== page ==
October 8, 2008
Implementation of National Motor Vehicle Title Information System Ordered
On September 29, 2008, in Public Citizen v. Mukasey, Judge Marilyn H. Patel of the U.S. District Court for the Northern District of California ordered the Justice Department to implement the National Motor Vehicle Title Information System, which was enacted into law in 1992. This national database is supposed to gather information from insurance carriers and junk and salvage yards about vehicles written off by insurance companies due to accidents, fires, floods, and the like, thereby helping to prevent consumers from being defrauded by unwittingly purchasing vehicles that have been previously deemed total losses.
According to Judge Patel’s order, January 30, 2009 is the deadline for the Attorney General to publish final policies and procedures in the Federal Register, as well as to provide a database that is accessible to consumers. The information gathered must include the validity of a vehicle’s title; whether the vehicle is titled in a particular state; whether the vehicle has been junked or salvaged; and an odometer mileage disclosure. In addition, the Attorney General has to establish a monthly reporting system for insurance companies and junk and salvage yards by March 31, 2009.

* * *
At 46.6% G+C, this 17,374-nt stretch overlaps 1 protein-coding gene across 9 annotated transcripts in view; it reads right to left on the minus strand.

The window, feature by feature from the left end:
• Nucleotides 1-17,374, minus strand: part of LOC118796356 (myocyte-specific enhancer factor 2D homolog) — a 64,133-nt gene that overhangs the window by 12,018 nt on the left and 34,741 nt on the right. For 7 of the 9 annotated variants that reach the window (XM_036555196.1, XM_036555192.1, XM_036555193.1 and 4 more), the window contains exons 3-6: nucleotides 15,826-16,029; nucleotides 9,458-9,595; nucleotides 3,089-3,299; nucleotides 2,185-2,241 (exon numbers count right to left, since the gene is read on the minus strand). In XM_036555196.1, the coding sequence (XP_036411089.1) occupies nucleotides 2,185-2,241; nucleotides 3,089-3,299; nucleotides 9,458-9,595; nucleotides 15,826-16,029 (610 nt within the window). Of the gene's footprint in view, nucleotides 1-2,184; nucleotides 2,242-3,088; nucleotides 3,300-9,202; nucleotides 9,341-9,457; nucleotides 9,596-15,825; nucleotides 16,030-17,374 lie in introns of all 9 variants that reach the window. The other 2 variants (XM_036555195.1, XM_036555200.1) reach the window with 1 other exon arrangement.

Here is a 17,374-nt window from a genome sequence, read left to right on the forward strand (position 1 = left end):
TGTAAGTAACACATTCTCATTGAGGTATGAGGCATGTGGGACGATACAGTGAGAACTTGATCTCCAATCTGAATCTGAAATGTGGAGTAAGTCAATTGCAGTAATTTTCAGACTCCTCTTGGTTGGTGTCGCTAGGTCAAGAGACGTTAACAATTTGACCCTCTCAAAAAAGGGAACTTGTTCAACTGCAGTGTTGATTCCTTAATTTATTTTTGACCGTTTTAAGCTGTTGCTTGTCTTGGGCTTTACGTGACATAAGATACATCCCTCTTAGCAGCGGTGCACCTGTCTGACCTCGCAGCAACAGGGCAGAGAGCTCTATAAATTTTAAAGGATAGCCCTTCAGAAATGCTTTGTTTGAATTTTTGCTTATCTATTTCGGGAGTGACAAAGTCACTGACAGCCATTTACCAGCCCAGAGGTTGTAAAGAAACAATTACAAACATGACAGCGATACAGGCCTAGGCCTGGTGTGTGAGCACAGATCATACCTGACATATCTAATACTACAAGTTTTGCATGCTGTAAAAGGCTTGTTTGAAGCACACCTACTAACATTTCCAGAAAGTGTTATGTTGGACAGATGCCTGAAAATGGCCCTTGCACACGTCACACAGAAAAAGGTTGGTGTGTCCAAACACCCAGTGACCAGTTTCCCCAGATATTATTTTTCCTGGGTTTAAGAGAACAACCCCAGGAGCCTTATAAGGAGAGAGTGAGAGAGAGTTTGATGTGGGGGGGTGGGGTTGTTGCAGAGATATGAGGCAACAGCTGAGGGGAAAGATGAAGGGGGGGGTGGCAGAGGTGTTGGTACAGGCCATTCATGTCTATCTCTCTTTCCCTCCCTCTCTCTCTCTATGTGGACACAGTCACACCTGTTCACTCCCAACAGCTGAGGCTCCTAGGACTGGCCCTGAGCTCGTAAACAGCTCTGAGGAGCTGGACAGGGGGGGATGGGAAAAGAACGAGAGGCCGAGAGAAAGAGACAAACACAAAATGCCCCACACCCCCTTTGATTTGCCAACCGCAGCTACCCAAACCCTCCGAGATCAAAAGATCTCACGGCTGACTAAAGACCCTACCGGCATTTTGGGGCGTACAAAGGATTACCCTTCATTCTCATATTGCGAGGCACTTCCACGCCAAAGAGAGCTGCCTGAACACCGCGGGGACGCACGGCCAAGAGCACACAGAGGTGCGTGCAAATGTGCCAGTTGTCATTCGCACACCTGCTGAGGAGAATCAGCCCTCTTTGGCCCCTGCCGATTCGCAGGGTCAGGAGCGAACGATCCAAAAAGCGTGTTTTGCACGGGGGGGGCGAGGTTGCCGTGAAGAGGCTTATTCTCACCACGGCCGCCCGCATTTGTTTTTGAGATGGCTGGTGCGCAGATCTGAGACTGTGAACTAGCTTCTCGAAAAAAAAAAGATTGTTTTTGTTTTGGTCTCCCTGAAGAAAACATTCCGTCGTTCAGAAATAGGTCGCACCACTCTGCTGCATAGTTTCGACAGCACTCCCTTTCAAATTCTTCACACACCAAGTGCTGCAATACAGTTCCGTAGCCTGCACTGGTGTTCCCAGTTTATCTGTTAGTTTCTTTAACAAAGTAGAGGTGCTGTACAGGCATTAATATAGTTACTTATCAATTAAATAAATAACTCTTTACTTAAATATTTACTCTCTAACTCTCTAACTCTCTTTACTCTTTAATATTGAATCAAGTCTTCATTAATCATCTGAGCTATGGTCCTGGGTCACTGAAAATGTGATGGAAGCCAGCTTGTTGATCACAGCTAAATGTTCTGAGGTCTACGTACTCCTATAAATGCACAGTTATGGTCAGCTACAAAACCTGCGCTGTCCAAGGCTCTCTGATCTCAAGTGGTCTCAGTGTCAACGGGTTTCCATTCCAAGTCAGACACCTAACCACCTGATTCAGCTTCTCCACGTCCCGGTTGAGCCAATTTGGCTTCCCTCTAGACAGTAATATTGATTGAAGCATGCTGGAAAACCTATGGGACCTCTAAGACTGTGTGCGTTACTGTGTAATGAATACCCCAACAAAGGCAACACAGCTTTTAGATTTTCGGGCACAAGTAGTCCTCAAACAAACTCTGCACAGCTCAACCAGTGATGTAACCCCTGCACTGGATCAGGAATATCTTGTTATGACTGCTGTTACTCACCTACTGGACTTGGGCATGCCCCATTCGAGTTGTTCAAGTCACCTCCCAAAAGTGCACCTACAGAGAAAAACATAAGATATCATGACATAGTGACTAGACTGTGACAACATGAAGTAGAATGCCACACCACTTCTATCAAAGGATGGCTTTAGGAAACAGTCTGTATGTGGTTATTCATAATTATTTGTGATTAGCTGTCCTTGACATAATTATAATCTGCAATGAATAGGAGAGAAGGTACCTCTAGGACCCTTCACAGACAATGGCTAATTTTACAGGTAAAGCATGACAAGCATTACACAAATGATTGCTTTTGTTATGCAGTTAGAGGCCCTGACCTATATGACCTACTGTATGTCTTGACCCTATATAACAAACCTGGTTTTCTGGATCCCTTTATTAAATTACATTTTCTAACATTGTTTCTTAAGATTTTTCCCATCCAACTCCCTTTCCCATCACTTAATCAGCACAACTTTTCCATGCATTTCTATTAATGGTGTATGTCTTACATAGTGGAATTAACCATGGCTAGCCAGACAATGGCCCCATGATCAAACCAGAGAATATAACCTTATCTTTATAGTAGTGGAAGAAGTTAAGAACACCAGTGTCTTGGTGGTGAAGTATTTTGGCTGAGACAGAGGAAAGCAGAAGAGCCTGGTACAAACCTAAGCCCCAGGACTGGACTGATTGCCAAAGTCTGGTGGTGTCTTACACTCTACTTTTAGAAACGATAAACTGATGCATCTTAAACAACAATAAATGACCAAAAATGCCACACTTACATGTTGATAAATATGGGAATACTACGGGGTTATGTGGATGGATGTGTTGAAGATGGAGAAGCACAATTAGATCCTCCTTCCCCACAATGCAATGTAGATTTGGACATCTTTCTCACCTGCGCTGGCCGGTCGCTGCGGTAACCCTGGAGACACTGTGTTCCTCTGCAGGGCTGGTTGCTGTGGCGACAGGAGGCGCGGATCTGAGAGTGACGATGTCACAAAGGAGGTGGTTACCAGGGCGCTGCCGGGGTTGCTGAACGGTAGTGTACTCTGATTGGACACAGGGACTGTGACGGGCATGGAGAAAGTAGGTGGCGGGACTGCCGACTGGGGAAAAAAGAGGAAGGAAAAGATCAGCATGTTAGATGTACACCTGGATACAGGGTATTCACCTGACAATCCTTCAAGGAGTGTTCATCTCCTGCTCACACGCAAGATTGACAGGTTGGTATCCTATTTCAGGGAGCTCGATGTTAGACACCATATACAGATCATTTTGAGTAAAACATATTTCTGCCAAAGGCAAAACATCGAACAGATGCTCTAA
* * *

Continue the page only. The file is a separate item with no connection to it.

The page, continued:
Consumer advocates clalim that this database has not been created because the insurance industry has been putting pressure on the federal government to delay implementation of the law.
Judge Patel’s ruling is a victory for all car buyers, but the database isn't fail-safe. State laws regarding re-titling vehicles as "total losses," vary considerably. In other words, a vehicle that might be considered a total loss in one state might not be in another. This can lead to the practice of "title washing," whereby vehicles are transported from a strict state to a more lenient state in order to obtain a clean title.
A total loss database is long overdue, but measures should be taken to ensure its integrity. Similarly, a national lemon buyback database should be initiated, so that consumers who buy used cars can get reliable information about whether or not the car they are considering has been repurchased by the manufacturer as a "lemon."
This post was provided by Sergei Lemberg, an attorney specializing in auto fraud and lemon law.
October 8, 2008 | Permalink
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